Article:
Gosport man accused of fraud over explosive detectors

The Old Bailey
The Old Bailey
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A GOSPORT man manufactured bogus explosive detectors and sold them for nearly £600 each, with customers around the world, a court heard.

Anthony Williamson, 58, of Montgomery Road in Bridgemary is accused of fraud for creating and selling the device, which was said to be able to detect traces of explosive, drugs and human remains.

But expert evidence later discovered the device, which cannot be named for legal reasons, was ‘completely ineffectual’ and offered no advantage over random chance in making a positive detection.

Williamson, denies one charge of making an article for use in the course of fraud.

His trial at the Old Bailey was told Williamson invented the device and sold the products to a company in Devon.

They were then dispatched to far-flung pockets of the globe, including Pakistan and Yemen.

The product brochure described the device, which was shown to the jury, as ‘unique in its detection method’, indicating a different coloured light depending on what it had ‘discovered’.

Prosecutor Richard Whittam QC said: ‘In summary, the allegation is that over a period of time, he (Williamson) made a product and supplied it to a man in Devon.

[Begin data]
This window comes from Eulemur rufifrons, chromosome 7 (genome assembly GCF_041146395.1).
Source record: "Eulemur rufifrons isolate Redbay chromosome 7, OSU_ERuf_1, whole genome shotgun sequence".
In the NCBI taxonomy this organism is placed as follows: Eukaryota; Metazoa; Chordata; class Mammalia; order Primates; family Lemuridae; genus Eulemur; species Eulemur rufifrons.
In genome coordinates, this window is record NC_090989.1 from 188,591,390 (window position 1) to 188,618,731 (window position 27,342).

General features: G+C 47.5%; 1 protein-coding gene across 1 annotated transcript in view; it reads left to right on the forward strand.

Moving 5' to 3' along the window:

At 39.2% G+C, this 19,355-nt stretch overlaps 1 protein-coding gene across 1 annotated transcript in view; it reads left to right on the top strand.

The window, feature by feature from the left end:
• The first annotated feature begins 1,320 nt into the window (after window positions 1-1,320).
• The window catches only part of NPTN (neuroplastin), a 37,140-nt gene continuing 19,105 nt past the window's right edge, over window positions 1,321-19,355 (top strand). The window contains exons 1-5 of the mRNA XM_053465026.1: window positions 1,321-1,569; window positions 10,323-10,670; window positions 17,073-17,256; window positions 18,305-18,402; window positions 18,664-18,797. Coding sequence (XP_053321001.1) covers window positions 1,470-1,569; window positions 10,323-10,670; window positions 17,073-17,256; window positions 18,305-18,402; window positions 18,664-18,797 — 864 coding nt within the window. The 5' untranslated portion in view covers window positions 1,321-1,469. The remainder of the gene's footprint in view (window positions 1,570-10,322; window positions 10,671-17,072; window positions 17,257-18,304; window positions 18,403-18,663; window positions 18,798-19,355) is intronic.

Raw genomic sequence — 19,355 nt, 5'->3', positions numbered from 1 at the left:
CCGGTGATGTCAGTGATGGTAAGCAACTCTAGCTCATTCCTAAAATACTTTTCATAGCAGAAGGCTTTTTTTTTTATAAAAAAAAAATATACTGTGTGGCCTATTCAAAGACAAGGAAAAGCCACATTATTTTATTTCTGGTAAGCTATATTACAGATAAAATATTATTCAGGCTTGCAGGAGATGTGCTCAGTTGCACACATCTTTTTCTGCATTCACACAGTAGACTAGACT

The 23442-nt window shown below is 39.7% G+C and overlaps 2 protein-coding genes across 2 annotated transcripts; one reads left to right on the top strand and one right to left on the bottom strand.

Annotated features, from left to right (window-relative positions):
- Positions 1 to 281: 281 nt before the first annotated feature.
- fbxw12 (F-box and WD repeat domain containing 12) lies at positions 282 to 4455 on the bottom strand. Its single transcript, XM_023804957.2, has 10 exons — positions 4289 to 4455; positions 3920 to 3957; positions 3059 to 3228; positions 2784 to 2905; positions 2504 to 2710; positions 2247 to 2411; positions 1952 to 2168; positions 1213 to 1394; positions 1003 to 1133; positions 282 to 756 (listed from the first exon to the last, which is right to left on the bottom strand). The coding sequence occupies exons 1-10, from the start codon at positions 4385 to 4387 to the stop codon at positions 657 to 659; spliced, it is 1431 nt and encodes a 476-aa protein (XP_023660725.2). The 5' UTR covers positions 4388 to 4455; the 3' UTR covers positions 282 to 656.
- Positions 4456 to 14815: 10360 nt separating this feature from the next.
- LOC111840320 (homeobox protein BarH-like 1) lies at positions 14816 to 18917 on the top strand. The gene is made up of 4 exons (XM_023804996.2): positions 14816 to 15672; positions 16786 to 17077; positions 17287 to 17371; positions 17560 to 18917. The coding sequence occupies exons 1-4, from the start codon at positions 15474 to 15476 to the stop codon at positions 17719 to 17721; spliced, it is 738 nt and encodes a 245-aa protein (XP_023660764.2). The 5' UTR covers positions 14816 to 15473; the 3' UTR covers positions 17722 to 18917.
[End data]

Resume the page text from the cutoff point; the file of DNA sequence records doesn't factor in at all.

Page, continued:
‘It’s a hand-held, battery-powered substance-detection device. It has a plastic handle, a retractable antennae.

‘It claims to be a search-detection device able to detect explosives at a range of up to 100 metres. But it doesn’t work.’

Mr Whittam told the jury that an expert studying the device said its claims were highly dubious.

Outlining the prosecution case, Mr Whittam said the technical documentation which accompanied the product ‘raised serious questions’ about the device.

The expert added: ‘[It] offered no advantage over random chance.

‘It is my opinion that [the device] is completely ineffectual as a piece of detection equipment.’

The court heard City of London Police searched Williamson’s home in 2010 where they found various pieces of equipment used to make the device, stored in his garden shed.

Documents relating to the product were also found in his office, Mr Whittam said.

Williamson subsequently told police he had an honorary degree from Cardiff University ‘in 1992, or something like that’, as a result of designing a new type of scalpel.

However, this turned out to be false, the court was told.

An invoice found Williamson charged £582 for each device supplied to a company in Devon in 2009, Mr Whittam said.

Williamson denies fraud.

The trial continues.